Exhausted at the end of the school term? Struggling to contain your excitement for presents under the tree? Here’s how to stay focused as we get close to the Christmas break…
Whilst all your students are bristling with excitement in December, for teachers, it can often be the most exhausting time of the year.
It’s the end of term, you barely get to see any daylight, the to-do list seems to be getting longer than your students’ letters to Santa… There may be Christmas decorations in classrooms, but the curriculum must march on. How is it possible for teachers to maintain focus at this time of the year?
We know from experience that it can be hard to maintain motivation in the run-up to Christmas. Especially when your students start to show a lack of focus. Here are some tips we’ve learnt over the years that can help us get us all through the most wonderful (ly tiring) time of the year…
1. Keep lessons simple
The more tired we get, the harder it is for us to focus. This is especially the case for developing brains, but also for you as a teacher. At Christmas all of us are at the point of mental hibernation. Whether you teach maths, chemistry or english, the best thing to do is to simplify.
Now this isn’t always easy. Some of the information you need to present in the next month will cause difficulty for your students. Even if you’re teaching the next group of Celebrity University Challenge winners, tired brains can struggle when it’s dark at 3 o’clock.
People absorb information best when it’s presented clearly and concisely. The Christmas run-up is the best time of the year to cut out the flab of lessons. Speak slowly when presenting information and make sure that every student understands a concept before continuing with the lesson.
Yes, you may get through less information at this time of the year, but at least the information you present will be absorbed and fully understood. You may even choose to continue teaching this way in the New Year if you find it successful!
2. Be strong in the face of disruption
Christmas is the time when students expect to walk into every lesson and watch a film, colour in Christmas cards, or do wild science experiments.
Though a cleverly chosen DVD isn’t always the worst option — and neither is a themed lesson — it isn’t something that can happen every day. For teachers, trying to stay strong in the face of unceasing student requests can deepen the end-of-term tiredness.
But as difficult as it is, you have to stay strong — even when the world around you is skittish about novelty baubles and Michael Buble covers. The trick here, and it isn’t simple, is to make sure you don’t react to irritable, hyperactive students with reciprocated irritability.
Keep perspective, and try to remember that the most important aspect of the lesson is for students to acquire the information they need to be successful in the New Year. Stay measured, and hopefully the manic Christmas period won’t take over lesson plans.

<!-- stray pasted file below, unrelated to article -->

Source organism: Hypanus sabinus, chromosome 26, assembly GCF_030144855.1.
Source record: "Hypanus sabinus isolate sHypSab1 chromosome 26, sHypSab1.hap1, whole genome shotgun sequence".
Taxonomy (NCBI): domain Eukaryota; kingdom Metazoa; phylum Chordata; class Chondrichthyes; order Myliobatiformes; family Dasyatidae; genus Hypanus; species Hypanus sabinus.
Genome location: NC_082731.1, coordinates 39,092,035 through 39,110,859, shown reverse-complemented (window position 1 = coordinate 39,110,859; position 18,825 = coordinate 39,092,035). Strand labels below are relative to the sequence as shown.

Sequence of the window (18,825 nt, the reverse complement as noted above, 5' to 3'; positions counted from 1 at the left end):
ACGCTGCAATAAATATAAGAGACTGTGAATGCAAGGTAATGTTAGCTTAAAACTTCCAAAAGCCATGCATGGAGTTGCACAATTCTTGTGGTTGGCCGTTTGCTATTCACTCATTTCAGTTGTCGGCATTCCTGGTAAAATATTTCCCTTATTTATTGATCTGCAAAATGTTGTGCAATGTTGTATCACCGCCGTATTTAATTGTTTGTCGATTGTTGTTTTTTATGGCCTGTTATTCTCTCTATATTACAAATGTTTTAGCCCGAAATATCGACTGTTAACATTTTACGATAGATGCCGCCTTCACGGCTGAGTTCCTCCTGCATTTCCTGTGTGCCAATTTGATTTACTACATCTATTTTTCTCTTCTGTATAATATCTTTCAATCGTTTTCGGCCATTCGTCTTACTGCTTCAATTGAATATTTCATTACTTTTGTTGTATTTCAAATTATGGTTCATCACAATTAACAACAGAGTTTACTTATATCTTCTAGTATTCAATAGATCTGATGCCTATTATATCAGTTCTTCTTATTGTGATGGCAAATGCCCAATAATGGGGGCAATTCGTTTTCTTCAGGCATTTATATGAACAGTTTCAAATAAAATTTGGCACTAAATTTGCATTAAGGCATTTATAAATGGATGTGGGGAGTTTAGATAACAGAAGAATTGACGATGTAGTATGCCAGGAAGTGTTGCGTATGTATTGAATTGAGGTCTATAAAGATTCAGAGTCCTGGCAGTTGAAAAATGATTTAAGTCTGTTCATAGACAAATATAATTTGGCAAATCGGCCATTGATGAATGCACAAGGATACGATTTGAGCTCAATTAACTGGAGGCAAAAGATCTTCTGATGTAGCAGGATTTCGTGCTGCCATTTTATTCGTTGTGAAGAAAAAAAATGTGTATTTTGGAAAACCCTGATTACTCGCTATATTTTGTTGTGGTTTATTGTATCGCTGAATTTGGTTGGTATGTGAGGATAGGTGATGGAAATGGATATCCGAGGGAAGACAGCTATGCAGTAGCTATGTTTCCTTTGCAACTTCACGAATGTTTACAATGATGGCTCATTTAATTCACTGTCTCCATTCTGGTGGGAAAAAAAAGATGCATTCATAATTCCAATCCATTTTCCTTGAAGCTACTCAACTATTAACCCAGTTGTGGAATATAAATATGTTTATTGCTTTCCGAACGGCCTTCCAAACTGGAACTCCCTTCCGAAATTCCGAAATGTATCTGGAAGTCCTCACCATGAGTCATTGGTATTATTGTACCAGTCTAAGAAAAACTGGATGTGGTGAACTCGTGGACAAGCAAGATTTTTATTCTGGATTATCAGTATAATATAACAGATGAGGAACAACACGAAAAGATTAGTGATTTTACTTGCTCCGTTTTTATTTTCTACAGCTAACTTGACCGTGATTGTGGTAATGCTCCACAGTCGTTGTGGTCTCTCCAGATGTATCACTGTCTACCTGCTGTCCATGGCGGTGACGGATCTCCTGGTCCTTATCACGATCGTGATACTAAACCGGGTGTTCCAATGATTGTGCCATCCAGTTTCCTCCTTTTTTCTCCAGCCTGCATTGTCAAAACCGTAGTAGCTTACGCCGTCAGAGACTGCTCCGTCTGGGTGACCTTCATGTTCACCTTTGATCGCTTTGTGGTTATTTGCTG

3. Optimise your out of classroom work
There are hundreds of books claiming to offer the secret to optimal productivity. Some of them may even be on your Christmas list. Whatever you think of these “gurus," this time of year is the perfect period to optimise the work you do outside of the classroom.
From marking books, to planning lessons, cutting the time it takes to complete these tasks will leave you more time for buying Christmas presents, looking at Nigella recipes and rewatching It’s A Wonderful Life.
The best way to do this is to structure your work. Coded feedback has been proven to be just as effective as uncoded marking, for example. Perhaps now is the time to embrace it if you don’t already? Whether you acquire your productivity knowledge from blogs, books or peers, Christmas is the best time of year for optimising tasks outside of the classroom.
4. Learn from the ghosts of Christmas past
Whilst taking new and inventive approaches can help you to keep focused at Christmas, the past can be just as informative. You already know what has previously worked well. It’s time to dish out those actions once again. But about what about if you’re a new teacher? For teachers new and old, Christmas should be the time for sharing. Specifically, sharing past experience.
A more experienced teacher in your department may have lessons that are proven to calm the Christmas craziness. Potentially, you could borrow some of their ideas to make your life easier? Perhaps you could collaborate and hold lessons on the same subject across a department, combining experience and fresh perspectives?
The ghosts of Christmas become anything but scary in this scenario. In most cases, they can help avoid a catastrophe-stuffed Christmas.
5. Take care of yourself
Staying focused in the run up to Christmas is not only about optimising lessons. It’s also about taking care of your mental and physical health — especially with so many colds on the loose.
Eat well, get plenty of sleep, drink enough water. How many times have we heard these nuggets of wisdom this year? How few of us actually make sure we get around to implementing them?
Now is the perfect time to get started. Not only will it help to avoid lethargy and lack of focus at the end of term, it will make it more likely that you’ll be able to really enjoy your Christmas dinner on the 25th!
Whether you’re at home with family, escaping to warmer climes, or searching for a new school role over Christmas, we hope you have a fantastically focused end of term, a Happy Christmas, and an even better 2019!